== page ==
mGenAfrica is an internet-based platform and mobile application designed to promote engagement between research staff in genomics and other health research fields with high school learners (16-19 year olds).
mGenAfrica aims to increase awareness and interest in careers in genomics and other related health research fields. Although the key aim of the project is around research careers the project team found there were three things that they wanted users to come away with once they had engaged with the content:
Careers: Ability to develop a career plan in Genomics/Genetics
Research: Ability to make an informed decision about participating in a research study
Health: Uptake of healthcare services based on increased awareness of genetics and genomics
These three themes continued to come up throughout content development and are embedded in all of the resulting content. For the research staff, the platform aims to improve skills and attitudes towards public engagement.
Caption: Vicky Nembaware, H3Africa Coordinating Centre, South Africa, presents the mGenAfrica project.
Creating Content and Two-Way Exchanges
mGenAfrica is an H3Africa consortium programme-wide activity that goes beyond an individual research project to engage communities with genetics and genomics more broadly. It also goes further in its approach than many of the H3Africa projects' engagement activities by fostering engagement that is more two-way and using creative methods to do so.
The content for the app was developed through needs assessment of young people and researchers; co-creation with researchers, potential users and their teachers; and advice and feedback from developers of other online activities (like the I'm a Scientist project) and experts in engagement of the target audience. Formative evaluation, alongside summative, will also be undertaken throughout the project to continually develop content in line with need.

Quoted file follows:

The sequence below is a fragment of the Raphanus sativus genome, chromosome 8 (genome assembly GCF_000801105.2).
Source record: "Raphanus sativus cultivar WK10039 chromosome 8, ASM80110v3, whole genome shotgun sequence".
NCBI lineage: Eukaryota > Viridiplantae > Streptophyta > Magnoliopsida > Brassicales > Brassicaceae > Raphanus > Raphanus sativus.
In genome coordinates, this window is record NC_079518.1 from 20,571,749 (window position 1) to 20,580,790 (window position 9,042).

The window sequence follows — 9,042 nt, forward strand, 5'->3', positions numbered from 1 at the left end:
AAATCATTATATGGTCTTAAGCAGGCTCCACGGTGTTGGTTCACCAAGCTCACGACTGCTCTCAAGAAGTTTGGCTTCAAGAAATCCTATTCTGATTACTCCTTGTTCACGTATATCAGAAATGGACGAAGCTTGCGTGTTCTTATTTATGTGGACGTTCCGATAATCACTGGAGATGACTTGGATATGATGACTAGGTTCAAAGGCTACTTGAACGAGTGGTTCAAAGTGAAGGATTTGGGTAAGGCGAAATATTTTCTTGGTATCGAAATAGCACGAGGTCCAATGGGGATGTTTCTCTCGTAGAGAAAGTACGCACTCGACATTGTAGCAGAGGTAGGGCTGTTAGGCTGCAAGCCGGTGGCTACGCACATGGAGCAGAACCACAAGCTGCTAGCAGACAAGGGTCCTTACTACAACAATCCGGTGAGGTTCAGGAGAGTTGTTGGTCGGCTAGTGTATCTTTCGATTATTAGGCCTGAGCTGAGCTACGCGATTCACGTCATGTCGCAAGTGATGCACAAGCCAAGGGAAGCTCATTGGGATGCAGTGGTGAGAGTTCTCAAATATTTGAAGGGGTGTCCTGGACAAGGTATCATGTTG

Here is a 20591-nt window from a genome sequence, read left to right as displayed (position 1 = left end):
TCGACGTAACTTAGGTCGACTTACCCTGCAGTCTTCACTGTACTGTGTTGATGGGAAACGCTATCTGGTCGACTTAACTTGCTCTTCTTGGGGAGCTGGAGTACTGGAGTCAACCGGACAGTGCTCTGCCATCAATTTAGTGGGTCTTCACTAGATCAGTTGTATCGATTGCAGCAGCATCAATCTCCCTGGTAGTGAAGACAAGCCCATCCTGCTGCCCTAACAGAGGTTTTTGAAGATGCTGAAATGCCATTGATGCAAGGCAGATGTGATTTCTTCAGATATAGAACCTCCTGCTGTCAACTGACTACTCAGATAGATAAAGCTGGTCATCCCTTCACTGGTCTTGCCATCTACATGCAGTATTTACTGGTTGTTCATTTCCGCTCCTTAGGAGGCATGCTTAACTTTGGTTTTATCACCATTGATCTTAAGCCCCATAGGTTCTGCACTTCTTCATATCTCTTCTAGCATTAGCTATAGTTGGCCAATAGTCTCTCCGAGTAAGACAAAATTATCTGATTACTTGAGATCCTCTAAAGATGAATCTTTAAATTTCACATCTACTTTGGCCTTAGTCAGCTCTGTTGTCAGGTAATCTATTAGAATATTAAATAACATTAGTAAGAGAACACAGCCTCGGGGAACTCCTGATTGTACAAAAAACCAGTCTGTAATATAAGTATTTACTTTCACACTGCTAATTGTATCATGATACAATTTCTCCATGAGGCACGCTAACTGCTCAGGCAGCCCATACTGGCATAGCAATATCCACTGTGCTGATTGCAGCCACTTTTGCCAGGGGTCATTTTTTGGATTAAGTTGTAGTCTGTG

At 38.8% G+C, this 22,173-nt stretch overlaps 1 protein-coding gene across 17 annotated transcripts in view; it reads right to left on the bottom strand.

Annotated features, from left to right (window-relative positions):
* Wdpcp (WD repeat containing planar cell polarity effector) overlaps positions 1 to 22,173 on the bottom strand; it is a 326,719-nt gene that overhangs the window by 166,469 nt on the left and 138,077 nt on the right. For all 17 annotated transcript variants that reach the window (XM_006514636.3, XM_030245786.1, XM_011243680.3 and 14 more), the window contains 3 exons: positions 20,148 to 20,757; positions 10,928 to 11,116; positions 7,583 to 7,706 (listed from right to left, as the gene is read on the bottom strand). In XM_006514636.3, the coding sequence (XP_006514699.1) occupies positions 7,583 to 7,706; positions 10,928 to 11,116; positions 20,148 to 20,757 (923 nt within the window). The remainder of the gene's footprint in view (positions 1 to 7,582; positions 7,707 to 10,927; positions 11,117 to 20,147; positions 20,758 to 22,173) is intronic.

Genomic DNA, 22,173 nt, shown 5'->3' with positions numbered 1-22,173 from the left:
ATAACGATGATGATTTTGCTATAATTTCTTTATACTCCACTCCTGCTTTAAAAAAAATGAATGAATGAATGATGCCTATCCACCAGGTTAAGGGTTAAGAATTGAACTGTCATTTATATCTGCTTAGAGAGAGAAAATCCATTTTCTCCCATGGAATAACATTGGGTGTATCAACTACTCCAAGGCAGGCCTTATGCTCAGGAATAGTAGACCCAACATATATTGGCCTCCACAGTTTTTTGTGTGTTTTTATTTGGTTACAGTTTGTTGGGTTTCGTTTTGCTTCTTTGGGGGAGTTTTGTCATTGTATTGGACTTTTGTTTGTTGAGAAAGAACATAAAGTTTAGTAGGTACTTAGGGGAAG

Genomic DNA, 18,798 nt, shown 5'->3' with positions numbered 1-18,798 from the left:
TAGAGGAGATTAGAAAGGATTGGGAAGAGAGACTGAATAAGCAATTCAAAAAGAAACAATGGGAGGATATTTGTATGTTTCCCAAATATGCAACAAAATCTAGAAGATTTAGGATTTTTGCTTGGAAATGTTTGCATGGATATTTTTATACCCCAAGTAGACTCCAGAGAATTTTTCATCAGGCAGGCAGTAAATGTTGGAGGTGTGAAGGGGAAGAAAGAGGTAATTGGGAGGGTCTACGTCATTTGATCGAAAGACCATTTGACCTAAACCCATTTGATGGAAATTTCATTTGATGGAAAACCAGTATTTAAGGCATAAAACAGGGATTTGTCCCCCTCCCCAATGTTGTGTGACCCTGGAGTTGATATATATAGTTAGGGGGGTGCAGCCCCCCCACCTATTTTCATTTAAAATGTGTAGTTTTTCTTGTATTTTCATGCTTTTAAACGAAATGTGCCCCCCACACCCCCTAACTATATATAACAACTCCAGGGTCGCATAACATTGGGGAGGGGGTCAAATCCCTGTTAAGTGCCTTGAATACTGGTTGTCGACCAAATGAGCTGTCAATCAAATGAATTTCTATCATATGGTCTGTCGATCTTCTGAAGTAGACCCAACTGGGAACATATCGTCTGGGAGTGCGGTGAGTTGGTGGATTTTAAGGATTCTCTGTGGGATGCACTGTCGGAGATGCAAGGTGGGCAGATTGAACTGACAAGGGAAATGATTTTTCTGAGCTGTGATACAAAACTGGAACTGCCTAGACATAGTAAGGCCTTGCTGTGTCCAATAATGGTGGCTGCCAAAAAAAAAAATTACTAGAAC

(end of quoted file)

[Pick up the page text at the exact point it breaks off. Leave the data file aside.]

The resulting content is relevant and engaging to its target audience, and includes:
- profiles and backgrounds of career researchers to give an idea of what working as a researcher means and what kind of person can be a researcher;
- live chats with researchers;
- training opportunities for young people;
- themed knowledge areas with media resources;
- areas for the young people to provide ideas for translation of key terms such as "gene" into their local language or into simple terms;
- "have your say" section where users respond to a question to do with ethical concerns or other important issues in research.
The translation feature, the chat function, and the "have your say" area ensure there is an opportunity for users to contribute to the site so that the interactions are two-way in nature.
The project also trialled podcasts but found that whilst they were popular amongst teachers, students were not engaged by them so they were not used for this particular project.
Teachers tended not to be comfortable with genomics/genetics concepts and were concerned that they would not be able to answer pupil's questions. There were also negative cultural associations between DNA and crime and paternity tests. Teachers asked for there to be more focus on healthcare in the content, which has been taken on board.
Senior researchers have been reluctant to engage so the project instead engages with more junior enthusiastic researchers in the hope that the enthusiasm will filter upwards. There were barriers among researchers related to the "publish or perish" environment of research and finding incentives for researchers to get involved with engagement activity was important.
The content on this page forms part of the online report for the 2017 International Engagement Workshop "It's Complicated: navigating scientific complexity in public and community engagement". To read more about complexity in genetics and genomics engagement visit the genetics and genomics theme from the workshop. To read more about the full workshop and access the rest of the report including video presentations, discussion summaries, and tools, visit the workshop page.
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